ATP Tour

Murray 'just happy not to have the pain every day'

Andy Murray (Getty Images)
Andy Murray (Getty Images)

Cape Town - Jamie Murray admits his brother Andy is happy to be pain-free, but admits it is difficult to say what level he will play should he return to competitive tennis.

Three-time Grand Slam winner Andy underwent hip resurfacing surgery in January, but acknowledged that he was unsure if he will be able to make a comeback.

However, he has taken tentative steps in recent weeks and even posted an Instagram story recently showing him on a tennis court hitting tennis balls again.

Brother Jamie joined The 2 Barrys Tennis Takeaway Podcast and revealed it has been tough for Andy to gauge how well his recovery is going as he doesn’t really have any history to go by in terms of singles players with similar injuries.

“It’s been very difficult for him since he stopped playing at Wimbledon in 2017, I think,” Jamie said. “He’s done absolutely anything and everything he can to get his body right to compete. In Australia he was like ‘I just can’t keep going like this’ because there was just too much pain every day and he said ‘I need to go and get the surgery done but after that I don’t know what will happen’. There was no sort of history of players doing that.

“The thing is nobody (playing singles) has had the surgery and on top of that nobody had had the surgery and then tried to go back and play tennis again. He didn’t really have anything to go on to know what was possible form the surgery but he doing his rehab and he getting more active as the video showed.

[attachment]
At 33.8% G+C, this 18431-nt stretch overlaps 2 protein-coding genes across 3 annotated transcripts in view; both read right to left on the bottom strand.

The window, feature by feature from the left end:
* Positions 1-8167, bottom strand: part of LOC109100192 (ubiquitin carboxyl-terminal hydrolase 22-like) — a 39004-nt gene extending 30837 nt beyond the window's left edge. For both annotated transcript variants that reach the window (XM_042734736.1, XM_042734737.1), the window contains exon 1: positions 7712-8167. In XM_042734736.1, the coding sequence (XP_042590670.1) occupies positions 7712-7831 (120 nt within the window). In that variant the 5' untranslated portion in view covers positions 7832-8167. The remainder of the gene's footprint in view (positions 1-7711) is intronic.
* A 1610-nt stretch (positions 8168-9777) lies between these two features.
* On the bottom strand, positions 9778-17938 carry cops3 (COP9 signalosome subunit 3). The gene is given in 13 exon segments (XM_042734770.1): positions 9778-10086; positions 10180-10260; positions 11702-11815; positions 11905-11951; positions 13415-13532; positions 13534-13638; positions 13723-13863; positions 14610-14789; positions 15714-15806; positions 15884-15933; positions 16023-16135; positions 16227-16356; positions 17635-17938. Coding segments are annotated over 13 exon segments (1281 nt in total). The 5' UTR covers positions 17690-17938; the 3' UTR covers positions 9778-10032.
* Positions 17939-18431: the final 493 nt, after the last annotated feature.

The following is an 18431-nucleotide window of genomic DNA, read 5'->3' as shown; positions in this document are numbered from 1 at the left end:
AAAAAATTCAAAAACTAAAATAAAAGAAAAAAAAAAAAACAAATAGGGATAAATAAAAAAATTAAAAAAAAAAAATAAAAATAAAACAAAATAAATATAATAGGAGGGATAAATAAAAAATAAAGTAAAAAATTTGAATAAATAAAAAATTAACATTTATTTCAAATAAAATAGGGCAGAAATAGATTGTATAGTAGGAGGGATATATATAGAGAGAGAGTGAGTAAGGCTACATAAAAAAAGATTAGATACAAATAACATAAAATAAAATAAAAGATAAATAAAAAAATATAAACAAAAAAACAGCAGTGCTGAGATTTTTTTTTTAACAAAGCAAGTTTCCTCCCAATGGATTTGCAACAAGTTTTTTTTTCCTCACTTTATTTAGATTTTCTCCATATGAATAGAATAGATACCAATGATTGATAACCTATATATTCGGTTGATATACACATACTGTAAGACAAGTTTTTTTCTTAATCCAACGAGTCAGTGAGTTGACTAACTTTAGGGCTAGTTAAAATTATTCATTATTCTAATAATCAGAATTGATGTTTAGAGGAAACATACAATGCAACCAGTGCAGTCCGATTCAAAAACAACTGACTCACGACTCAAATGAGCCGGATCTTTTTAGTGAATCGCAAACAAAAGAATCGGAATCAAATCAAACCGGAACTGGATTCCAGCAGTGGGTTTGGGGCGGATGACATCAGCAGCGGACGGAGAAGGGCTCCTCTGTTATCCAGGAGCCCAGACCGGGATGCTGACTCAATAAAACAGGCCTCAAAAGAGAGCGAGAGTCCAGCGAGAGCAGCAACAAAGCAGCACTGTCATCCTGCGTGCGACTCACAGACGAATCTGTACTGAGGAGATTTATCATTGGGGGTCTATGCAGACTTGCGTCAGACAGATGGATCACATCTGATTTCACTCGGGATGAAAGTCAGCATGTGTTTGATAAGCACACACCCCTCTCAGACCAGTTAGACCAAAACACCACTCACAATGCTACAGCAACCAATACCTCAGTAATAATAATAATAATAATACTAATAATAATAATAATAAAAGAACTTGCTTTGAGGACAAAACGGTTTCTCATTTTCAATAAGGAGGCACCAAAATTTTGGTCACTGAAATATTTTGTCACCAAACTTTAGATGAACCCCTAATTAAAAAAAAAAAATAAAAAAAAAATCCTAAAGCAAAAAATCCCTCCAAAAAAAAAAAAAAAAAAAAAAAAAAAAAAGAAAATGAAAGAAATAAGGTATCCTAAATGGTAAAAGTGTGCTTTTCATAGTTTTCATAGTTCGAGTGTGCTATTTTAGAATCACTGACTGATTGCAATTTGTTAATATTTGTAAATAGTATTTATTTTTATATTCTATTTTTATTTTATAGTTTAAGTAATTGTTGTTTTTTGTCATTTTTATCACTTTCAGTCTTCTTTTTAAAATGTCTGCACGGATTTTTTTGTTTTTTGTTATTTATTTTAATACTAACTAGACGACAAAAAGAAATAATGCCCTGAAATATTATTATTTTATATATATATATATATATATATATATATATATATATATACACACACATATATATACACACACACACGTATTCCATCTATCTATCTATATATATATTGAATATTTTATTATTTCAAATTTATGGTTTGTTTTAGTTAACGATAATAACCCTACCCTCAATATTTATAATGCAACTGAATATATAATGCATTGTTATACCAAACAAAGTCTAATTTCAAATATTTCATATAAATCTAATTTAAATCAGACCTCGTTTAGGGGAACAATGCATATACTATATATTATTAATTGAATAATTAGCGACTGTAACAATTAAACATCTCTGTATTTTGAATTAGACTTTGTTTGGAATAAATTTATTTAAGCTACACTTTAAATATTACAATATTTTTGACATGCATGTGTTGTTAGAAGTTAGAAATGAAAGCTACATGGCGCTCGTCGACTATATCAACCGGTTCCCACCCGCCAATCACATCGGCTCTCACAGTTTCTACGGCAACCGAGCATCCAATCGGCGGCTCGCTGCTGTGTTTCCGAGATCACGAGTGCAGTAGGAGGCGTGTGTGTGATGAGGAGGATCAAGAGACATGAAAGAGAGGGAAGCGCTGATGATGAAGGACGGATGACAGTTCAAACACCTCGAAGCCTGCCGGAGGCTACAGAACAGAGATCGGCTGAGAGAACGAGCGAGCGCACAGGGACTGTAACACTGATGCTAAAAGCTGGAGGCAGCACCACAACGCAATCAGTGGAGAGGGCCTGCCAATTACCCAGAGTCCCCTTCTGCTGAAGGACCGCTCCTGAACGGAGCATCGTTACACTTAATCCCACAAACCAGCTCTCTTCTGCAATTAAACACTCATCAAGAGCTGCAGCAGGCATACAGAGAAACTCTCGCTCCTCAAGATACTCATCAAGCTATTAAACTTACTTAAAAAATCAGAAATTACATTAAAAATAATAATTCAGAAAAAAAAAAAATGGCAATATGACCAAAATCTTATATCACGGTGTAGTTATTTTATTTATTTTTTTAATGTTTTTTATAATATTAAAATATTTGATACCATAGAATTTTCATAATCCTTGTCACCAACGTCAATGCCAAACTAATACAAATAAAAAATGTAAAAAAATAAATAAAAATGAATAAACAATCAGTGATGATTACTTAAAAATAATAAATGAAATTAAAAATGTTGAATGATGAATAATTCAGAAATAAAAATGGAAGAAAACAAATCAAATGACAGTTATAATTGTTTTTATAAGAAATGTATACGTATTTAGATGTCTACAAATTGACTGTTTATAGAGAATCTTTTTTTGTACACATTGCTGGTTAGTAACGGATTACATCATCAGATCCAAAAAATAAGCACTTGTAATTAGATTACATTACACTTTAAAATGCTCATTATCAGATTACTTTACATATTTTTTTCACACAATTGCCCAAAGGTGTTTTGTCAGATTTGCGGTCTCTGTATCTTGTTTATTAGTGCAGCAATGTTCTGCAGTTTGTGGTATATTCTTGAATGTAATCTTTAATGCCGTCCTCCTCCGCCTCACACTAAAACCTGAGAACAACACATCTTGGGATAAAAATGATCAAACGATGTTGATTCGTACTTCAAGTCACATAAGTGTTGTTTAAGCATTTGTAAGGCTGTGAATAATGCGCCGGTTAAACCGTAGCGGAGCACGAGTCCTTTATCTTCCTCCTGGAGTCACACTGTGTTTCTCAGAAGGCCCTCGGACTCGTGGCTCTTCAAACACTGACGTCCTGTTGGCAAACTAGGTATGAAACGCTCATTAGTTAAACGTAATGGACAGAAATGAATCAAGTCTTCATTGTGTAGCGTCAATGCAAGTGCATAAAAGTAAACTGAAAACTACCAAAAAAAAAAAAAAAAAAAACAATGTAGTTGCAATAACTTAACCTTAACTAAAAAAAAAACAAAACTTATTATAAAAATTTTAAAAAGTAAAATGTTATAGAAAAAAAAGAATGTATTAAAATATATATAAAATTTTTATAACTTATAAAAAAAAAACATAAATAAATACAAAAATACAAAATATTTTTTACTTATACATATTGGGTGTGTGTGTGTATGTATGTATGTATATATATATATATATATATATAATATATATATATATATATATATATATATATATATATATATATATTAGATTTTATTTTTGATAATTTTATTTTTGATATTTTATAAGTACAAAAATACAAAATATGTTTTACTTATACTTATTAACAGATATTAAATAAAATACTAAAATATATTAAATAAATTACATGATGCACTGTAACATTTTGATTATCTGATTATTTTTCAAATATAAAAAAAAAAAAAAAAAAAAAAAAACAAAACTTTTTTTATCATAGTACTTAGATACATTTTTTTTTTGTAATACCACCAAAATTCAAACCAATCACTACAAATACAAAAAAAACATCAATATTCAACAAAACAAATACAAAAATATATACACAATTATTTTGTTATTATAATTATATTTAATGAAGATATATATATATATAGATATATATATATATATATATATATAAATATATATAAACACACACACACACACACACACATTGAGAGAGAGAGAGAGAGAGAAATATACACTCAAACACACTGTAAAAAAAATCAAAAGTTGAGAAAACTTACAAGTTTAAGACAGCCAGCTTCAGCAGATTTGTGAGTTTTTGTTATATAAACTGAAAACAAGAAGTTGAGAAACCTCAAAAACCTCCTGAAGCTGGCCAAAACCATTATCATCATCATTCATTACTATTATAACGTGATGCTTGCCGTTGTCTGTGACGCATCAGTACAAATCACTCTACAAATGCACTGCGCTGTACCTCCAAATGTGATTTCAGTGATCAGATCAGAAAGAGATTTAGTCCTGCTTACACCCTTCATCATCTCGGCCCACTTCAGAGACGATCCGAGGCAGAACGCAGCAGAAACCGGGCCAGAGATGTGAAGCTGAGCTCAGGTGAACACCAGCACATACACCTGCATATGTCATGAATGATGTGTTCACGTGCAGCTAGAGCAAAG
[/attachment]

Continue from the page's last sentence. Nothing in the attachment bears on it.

“He saw Bob Bryan in Miami last week having had the same surgery and he’s 41-year-old now, so I’m sure that gives him enough confidence to know he can get back out on court and play. Obviously, doubles is a lot different. You’re getting out and running side-to-side on a singles court and movement plays a huge part in his game.”

Jamie added: “I think he’s probably cautiously optimistic now. He obviously didn’t know what was going to be possible so first and foremost I think he’s just happy not to have the pain everyday because that was so debilitating, so depressing each day to wake up and go through that pain all the time. At least he’s got rid of that now and hopefully he can get back on court, but to what level? We don’t know yet.”

Co-host Barry Mills then asked how Andy would feel if he returned to the game, but is unable to compete at the highest level again.

“I guess when you’ve played at the top for so long and you’ve only ever been about winning Grand Slams and Masters Series, I guess that’s the level that you want to come back to,” Jamie said.

“If you told him that you can come back and you can play to 40 in the world, I don’t think that’s inspiring for him when you’re used to playing semi-finals, finals, and all these big matches, but again, I don’t know how much he misses it. I don’t know how much he misses the competition and being back on court competing. I would imagine for him, having had so many incredible moments on a tennis court, if you don’t feel like you can achieve them again then it would be difficult to stay quite motivated.”

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